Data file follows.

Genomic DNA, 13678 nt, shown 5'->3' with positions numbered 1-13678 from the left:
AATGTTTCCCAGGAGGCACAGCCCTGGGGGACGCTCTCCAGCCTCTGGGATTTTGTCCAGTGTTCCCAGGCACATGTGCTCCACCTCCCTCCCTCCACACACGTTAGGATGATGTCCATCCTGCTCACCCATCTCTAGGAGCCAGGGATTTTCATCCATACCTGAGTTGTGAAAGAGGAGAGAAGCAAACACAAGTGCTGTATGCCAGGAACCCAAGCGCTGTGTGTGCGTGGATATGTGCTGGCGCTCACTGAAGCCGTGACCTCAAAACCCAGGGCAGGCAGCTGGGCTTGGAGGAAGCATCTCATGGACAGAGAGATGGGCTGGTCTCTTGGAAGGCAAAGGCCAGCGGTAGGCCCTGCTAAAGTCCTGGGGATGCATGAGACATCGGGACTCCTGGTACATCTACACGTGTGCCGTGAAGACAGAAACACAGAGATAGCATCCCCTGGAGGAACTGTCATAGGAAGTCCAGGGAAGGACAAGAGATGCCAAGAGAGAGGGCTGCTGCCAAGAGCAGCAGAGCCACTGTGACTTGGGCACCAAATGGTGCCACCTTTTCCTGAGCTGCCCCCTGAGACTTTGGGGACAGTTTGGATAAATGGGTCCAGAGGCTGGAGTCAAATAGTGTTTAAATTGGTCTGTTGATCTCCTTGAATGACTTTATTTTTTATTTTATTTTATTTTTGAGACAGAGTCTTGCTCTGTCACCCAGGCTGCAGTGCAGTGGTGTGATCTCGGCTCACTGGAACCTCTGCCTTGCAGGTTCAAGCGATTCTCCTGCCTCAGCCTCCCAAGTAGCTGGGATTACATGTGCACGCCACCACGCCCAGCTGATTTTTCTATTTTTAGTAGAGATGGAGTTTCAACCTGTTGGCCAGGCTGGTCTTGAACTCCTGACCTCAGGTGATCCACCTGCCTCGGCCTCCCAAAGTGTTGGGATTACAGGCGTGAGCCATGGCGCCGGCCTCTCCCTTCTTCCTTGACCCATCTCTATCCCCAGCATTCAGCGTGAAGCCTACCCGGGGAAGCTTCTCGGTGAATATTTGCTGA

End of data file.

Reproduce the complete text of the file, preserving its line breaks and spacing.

Genomic DNA, 13678 nt, shown 5'->3' with positions numbered 1-13678 from the left:
AATGTTTCCCAGGAGGCACAGCCCTGGGGGACGCTCTCCAGCCTCTGGGATTTTGTCCAGTGTTCCCAGGCACATGTGCTCCACCTCCCTCCCTCCACACACGTTAGGATGATGTCCATCCTGCTCACCCATCTCTAGGAGCCAGGGATTTTCATCCATACCTGAGTTGTGAAAGAGGAGAGAAGCAAACACAAGTGCTGTATGCCAGGAACCCAAGCGCTGTGTGTGCGTGGATATGTGCTGGCGCTCACTGAAGCCGTGACCTCAAAACCCAGGGCAGGCAGCTGGGCTTGGAGGAAGCATCTCATGGACAGAGAGATGGGCTGGTCTCTTGGAAGGCAAAGGCCAGCGGTAGGCCCTGCTAAAGTCCTGGGGATGCATGAGACATCGGGACTCCTGGTACATCTACACGTGTGCCGTGAAGACAGAAACACAGAGATAGCATCCCCTGGAGGAACTGTCATAGGAAGTCCAGGGAAGGACAAGAGATGCCAAGAGAGAGGGCTGCTGCCAAGAGCAGCAGAGCCACTGTGACTTGGGCACCAAATGGTGCCACCTTTTCCTGAGCTGCCCCCTGAGACTTTGGGGACAGTTTGGATAAATGGGTCCAGAGGCTGGAGTCAAATAGTGTTTAAATTGGTCTGTTGATCTCCTTGAATGACTTTATTTTTTATTTTATTTTATTTTTGAGACAGAGTCTTGCTCTGTCACCCAGGCTGCAGTGCAGTGGTGTGATCTCGGCTCACTGGAACCTCTGCCTTGCAGGTTCAAGCGATTCTCCTGCCTCAGCCTCCCAAGTAGCTGGGATTACATGTGCACGCCACCACGCCCAGCTGATTTTTCTATTTTTAGTAGAGATGGAGTTTCAACCTGTTGGCCAGGCTGGTCTTGAACTCCTGACCTCAGGTGATCCACCTGCCTCGGCCTCCCAAAGTGTTGGGATTACAGGCGTGAGCCATGGCGCCGGCCTCTCCCTTCTTCCTTGACCCATCTCTATCCCCAGCATTCAGCGTGAAGCCTACCCGGGGAAGCTTCTCGGTGAATATTTGCTGA